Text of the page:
In a choked voice, the 59-year-old woman recounts the death of her teenage son, fatally shot on Mexican soil by an American policeman standing on the US side of the border.
“He was taken away from me forever,” the gray-haired mother said, sitting on the bed in her small home.
The killing of Sergio Hernandez Guerece will be examined by the US Supreme Court on Tuesday, coming at a time when President Donald Trump has called for building a border wall to keep out Mexican undesirables. The shooting occurred June 7, 2010. The 15-year-old Hernandez was playing around with three friends in the dry riverbed of the Rio Grande that separates the Mexican city of Ciudad Juarez from its Texan neighbor El Paso.
The four friends were racing up the concrete embankment to touch the barbed-wire fence on the US side, and racing back down. The unmarked border line runs through the middle of the culvert. Their game bothered Border Patrol agent Jesus Mesa, who managed to grab one of the troublemakers. He aimed his gun and fired, striking Hernandez in the head.
The teen died in Mexican territory, and the US justice system has so far prevented his family from suing the border agent in American courts. Guereca described her son as a “very good” boy, saying he was extremely attached to her as the youngest of her seven sons.
“We were always very close,” she explained, as her pale eyes filled with tears.
Two photographs of Hernandez, taken shortly before he was killed, are displayed on a dresser. They are the only photos that remain, she said, because her other children slowly removed the other ones so she’s not constantly reminded of him. But even now, more than six years after his death, she still takes out all of her son’s clothes once a month and washes them.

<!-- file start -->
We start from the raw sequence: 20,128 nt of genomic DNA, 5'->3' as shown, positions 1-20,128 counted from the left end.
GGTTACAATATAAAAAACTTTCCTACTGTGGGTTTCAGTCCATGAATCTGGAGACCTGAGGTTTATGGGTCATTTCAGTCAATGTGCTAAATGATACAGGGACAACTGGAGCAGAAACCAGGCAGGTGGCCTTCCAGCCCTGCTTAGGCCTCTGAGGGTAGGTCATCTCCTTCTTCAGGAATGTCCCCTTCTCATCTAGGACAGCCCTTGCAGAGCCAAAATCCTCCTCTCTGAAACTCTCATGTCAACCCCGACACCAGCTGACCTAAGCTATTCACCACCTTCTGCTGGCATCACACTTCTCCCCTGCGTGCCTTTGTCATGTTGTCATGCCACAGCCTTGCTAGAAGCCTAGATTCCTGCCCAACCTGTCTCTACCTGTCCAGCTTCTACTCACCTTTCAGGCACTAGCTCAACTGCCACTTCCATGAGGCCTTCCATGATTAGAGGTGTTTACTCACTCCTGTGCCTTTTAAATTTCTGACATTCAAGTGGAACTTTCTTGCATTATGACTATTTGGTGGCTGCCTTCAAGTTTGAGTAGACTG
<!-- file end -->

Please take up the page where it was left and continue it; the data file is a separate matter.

Each week she visits his grave in the local cemetery, where brightly colored flowers stand out amid the drab desert landscape.
– ‘Viva Keko’ –
She speaks to her son there, and asks him to take care of his brothers as well as two sisters who are living as illegal immigrants in the United States.
“That’s your assignment,” she said.
Guereco worries about the impact of Trump’s hardening immigration policies.
“I hope he has a change of heart and will let them stay there,” she said.
“I am fighting for my son but also for other people who have suffered in similar cases,” she said.
Hernandez’s death is by no means the only one to have happened under similar circumstances. According to Bob Hilliard, an attorney with Hilliard, Munoz, & Gonzales, the firm representing the Hernandez family before the Supreme Court, US border patrols have fatally shot at least eight Mexicans between 2006 and 2016 in cross-border incidents.
“Losing in the Supreme Court and denying legal rights to Sergio’s parents is practically giving the green light to massacre Mexicans,” said Richard Boren, a volunteer from the Border Patrol Victims Network, based in the border city of Nogales, which supports the relatives of victims in similar incidents.
Under the bridge where trains pass between Cuidad Juarez and El Paso, a memorial to Hernandez is painted on a column.
“Your mom and brother remember you,” says a message inscribed on a blue cross marked with the date of his death. Another message refers to the teen by his nickname: